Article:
This is a write-up summary of my thread about this keyboard build on Deskthority.
Having never built a custom keyboard from the ground up, this was a fun experience for me. Well, close to an entirely custom keyboard. I didn’t design the case or the switches and caps. But I’d consider it pretty close.
The first thing I had to learn about was PCB design. Previously I’d made very minor changes to a few existing designs, but had never done one myself. Luckily Hasu has a library of PCB parts which included the footprint for an Alps plate spring switch.
I was initially confused why my switches had 2 pins but the cut-out had 6. Until couple of people pointed out that there are a few varieties of Alps plate spring switches.
Delirious: … There are 3 types of alps plate springs but they are mostly just the usual inconsistency of Alps Electric. They function exactly the same from one to another. So you have:
- 2-pins Plate mount APS
- 6-pins Square pcb-mount APS, sometimes the top housings are black, sometimes they are grey
- 4-pins Battleship pcb-mount APS
Since mine were the plate mounted variety, I removed the exra 4 pins from the switch cutout hoping that it might give me more room for routing the traces.
I intended to build this keyboard around a special set of triple dye sub keycaps, which meant that I wouldn’t be able to adjust the layout. So making a decision on that part was easy. Once I had my layout and dimensions, I placed all the key cut-outs in their spots. I also needed to arrange and place the board components and map out the schematic. There’s plenty info out there about how to design a keyboard PCB but anything that I could speak to now would probably be outdated (I was using Mini USB). So I won’t go into depth on the topic.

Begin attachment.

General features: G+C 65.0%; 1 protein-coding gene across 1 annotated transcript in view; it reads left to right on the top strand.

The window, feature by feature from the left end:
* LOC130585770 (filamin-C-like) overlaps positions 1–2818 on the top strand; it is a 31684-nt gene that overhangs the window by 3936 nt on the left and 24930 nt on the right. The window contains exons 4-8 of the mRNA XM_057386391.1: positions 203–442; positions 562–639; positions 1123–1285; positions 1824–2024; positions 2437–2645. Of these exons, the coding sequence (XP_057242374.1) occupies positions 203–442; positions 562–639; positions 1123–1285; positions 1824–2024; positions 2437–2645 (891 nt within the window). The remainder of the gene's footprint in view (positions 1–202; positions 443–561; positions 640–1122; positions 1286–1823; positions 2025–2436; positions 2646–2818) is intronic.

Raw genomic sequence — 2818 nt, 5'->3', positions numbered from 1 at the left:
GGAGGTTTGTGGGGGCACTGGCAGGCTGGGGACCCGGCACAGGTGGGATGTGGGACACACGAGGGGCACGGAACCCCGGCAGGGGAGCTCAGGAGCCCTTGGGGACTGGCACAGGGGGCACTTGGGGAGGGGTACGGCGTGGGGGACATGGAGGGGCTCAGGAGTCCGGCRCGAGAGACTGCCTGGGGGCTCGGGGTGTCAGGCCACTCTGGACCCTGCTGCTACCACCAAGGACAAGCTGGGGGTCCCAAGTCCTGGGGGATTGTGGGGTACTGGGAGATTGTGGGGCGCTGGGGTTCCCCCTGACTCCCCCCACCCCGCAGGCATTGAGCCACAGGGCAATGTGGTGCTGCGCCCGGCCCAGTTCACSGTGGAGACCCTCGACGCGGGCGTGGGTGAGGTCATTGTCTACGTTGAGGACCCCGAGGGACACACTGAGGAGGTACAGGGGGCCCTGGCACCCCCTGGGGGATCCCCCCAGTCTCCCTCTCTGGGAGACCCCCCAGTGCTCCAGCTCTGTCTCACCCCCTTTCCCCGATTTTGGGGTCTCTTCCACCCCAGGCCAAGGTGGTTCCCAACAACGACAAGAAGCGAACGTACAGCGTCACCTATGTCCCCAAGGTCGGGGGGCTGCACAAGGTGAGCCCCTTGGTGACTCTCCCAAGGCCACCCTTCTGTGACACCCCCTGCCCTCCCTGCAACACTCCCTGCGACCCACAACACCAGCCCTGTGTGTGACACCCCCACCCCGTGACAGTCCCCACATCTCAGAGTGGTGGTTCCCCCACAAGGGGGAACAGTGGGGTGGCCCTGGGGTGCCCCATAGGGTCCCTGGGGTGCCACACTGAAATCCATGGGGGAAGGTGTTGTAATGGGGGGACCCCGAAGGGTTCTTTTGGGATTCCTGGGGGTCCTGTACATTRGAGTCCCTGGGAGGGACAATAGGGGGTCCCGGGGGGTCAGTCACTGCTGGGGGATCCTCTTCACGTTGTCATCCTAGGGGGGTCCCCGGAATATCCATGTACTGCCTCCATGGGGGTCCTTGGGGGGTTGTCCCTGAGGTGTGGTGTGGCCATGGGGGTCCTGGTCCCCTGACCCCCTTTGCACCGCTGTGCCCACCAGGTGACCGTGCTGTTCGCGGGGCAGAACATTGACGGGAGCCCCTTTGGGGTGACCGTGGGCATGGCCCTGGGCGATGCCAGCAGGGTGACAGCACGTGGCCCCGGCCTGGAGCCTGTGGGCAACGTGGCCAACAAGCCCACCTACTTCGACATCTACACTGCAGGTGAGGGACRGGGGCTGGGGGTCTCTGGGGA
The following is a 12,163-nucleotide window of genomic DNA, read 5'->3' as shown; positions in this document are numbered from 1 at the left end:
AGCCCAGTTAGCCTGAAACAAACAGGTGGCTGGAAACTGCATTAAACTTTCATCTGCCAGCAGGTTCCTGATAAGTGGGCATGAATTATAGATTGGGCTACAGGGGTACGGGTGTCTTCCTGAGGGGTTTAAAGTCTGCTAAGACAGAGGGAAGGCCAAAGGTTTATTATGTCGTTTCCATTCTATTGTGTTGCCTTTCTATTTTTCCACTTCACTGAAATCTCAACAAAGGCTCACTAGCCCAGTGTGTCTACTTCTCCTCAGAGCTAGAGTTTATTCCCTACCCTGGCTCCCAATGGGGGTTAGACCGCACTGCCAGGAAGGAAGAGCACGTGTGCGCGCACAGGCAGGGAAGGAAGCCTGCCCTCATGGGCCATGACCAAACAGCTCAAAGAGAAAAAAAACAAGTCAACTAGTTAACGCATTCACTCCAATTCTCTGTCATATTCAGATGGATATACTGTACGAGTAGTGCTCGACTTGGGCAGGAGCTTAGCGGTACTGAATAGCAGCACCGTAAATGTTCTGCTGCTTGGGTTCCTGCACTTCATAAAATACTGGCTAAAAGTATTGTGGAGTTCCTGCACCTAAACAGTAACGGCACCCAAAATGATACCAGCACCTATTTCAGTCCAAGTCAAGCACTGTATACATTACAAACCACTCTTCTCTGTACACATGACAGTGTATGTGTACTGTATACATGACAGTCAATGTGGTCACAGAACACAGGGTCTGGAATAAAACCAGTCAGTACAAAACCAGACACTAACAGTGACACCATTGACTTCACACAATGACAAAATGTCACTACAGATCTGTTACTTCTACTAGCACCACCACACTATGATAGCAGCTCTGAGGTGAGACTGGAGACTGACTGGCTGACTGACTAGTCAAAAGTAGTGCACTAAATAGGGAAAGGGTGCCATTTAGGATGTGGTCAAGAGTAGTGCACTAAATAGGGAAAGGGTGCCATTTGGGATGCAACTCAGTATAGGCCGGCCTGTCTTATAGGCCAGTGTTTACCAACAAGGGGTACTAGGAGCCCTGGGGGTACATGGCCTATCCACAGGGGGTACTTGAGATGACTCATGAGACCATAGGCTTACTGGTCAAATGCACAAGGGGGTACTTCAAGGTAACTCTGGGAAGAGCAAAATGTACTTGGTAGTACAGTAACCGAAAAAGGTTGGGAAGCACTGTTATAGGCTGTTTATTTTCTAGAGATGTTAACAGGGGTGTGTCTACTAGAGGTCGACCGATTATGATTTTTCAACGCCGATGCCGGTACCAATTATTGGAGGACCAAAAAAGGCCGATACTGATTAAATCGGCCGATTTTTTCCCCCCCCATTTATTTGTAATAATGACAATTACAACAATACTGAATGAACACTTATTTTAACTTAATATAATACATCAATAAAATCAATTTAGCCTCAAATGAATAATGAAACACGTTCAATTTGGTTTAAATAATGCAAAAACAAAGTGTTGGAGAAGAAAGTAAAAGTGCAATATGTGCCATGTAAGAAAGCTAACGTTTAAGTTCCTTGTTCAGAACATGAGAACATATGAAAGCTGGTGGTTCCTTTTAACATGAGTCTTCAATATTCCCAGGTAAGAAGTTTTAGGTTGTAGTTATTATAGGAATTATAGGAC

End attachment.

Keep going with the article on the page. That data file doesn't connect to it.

One fun experiment that I did during this process was try out auto-routing. That’s software that tries to automatically route all of the traces on the board. But I eventually came to the conclusion that doing it manually wasn’t that difficult and that the software just ended up confusing me.
To have to PCB made I used Gold Phoenix’s PCB Pool service, since I only wanted 1 board and it was possible with that option. I was really pleased with the quality.
Designing a plate is something I had done a few times before. But it was still difficult to make sure the details were were correct like the placement and size of the stabilizer cut-outs. I used the plate that the case came with as a stencil for the outside measurements.
Since I was a bit hesitant about the things I just mentioned, I ended up ordering a prototype made from much cheaper PETG plastic. It was thing and flimsy but at least let me know that the measurements were good. I was really happy with how the final plate turned out. Ordered from LaserBoost.
The keycaps come from an IBM 5576 keyboard. They’re 2-part caps, which I guess is common for Alps plate spring.
I don’t recall where exactly the switches came from, but I’m thinking that I bought them.